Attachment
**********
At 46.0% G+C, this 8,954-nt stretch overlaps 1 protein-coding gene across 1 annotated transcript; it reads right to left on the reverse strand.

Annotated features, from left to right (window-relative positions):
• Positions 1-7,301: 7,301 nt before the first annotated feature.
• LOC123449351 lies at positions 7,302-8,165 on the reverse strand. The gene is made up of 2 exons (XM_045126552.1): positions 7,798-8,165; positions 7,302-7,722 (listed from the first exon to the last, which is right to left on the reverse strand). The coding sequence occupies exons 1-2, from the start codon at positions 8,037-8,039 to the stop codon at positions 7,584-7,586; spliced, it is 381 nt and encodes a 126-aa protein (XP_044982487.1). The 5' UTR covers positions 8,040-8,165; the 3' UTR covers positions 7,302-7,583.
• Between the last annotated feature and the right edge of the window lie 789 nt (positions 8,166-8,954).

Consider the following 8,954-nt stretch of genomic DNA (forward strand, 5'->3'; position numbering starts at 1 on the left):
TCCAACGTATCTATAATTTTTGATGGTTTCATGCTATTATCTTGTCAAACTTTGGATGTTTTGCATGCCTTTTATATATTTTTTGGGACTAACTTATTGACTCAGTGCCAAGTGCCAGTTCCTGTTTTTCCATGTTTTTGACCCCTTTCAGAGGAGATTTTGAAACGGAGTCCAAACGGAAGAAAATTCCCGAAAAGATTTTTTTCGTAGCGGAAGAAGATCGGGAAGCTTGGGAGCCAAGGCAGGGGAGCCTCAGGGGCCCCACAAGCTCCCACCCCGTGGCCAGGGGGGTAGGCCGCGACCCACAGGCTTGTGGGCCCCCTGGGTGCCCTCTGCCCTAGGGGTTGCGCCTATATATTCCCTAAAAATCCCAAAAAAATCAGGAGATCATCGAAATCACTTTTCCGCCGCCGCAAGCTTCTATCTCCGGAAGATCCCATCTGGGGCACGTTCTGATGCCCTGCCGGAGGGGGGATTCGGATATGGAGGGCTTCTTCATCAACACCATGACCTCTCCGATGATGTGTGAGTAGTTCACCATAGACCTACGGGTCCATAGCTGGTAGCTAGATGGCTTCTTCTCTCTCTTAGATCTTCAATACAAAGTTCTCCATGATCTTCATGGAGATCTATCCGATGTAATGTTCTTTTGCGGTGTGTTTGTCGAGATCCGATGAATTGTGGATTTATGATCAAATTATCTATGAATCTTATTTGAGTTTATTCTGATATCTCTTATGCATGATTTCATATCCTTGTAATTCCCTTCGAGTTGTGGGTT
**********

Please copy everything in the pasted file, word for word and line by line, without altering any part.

At 46.0% G+C, this 8,954-nt stretch overlaps 1 protein-coding gene across 1 annotated transcript; it reads right to left on the reverse strand.

Annotated features, from left to right (window-relative positions):
• Positions 1-7,301: 7,301 nt before the first annotated feature.
• LOC123449351 lies at positions 7,302-8,165 on the reverse strand. The gene is made up of 2 exons (XM_045126552.1): positions 7,798-8,165; positions 7,302-7,722 (listed from the first exon to the last, which is right to left on the reverse strand). The coding sequence occupies exons 1-2, from the start codon at positions 8,037-8,039 to the stop codon at positions 7,584-7,586; spliced, it is 381 nt and encodes a 126-aa protein (XP_044982487.1). The 5' UTR covers positions 8,040-8,165; the 3' UTR covers positions 7,302-7,583.
• Between the last annotated feature and the right edge of the window lie 789 nt (positions 8,166-8,954).

Consider the following 8,954-nt stretch of genomic DNA (forward strand, 5'->3'; position numbering starts at 1 on the left):
TCCAACGTATCTATAATTTTTGATGGTTTCATGCTATTATCTTGTCAAACTTTGGATGTTTTGCATGCCTTTTATATATTTTTTGGGACTAACTTATTGACTCAGTGCCAAGTGCCAGTTCCTGTTTTTCCATGTTTTTGACCCCTTTCAGAGGAGATTTTGAAACGGAGTCCAAACGGAAGAAAATTCCCGAAAAGATTTTTTTCGTAGCGGAAGAAGATCGGGAAGCTTGGGAGCCAAGGCAGGGGAGCCTCAGGGGCCCCACAAGCTCCCACCCCGTGGCCAGGGGGGTAGGCCGCGACCCACAGGCTTGTGGGCCCCCTGGGTGCCCTCTGCCCTAGGGGTTGCGCCTATATATTCCCTAAAAATCCCAAAAAAATCAGGAGATCATCGAAATCACTTTTCCGCCGCCGCAAGCTTCTATCTCCGGAAGATCCCATCTGGGGCACGTTCTGATGCCCTGCCGGAGGGGGGATTCGGATATGGAGGGCTTCTTCATCAACACCATGACCTCTCCGATGATGTGTGAGTAGTTCACCATAGACCTACGGGTCCATAGCTGGTAGCTAGATGGCTTCTTCTCTCTCTTAGATCTTCAATACAAAGTTCTCCATGATCTTCATGGAGATCTATCCGATGTAATGTTCTTTTGCGGTGTGTTTGTCGAGATCCGATGAATTGTGGATTTATGATCAAATTATCTATGAATCTTATTTGAGTTTATTCTGATATCTCTTATGCATGATTTCATATCCTTGTAATTCCCTTCGAGTTGTGGGTT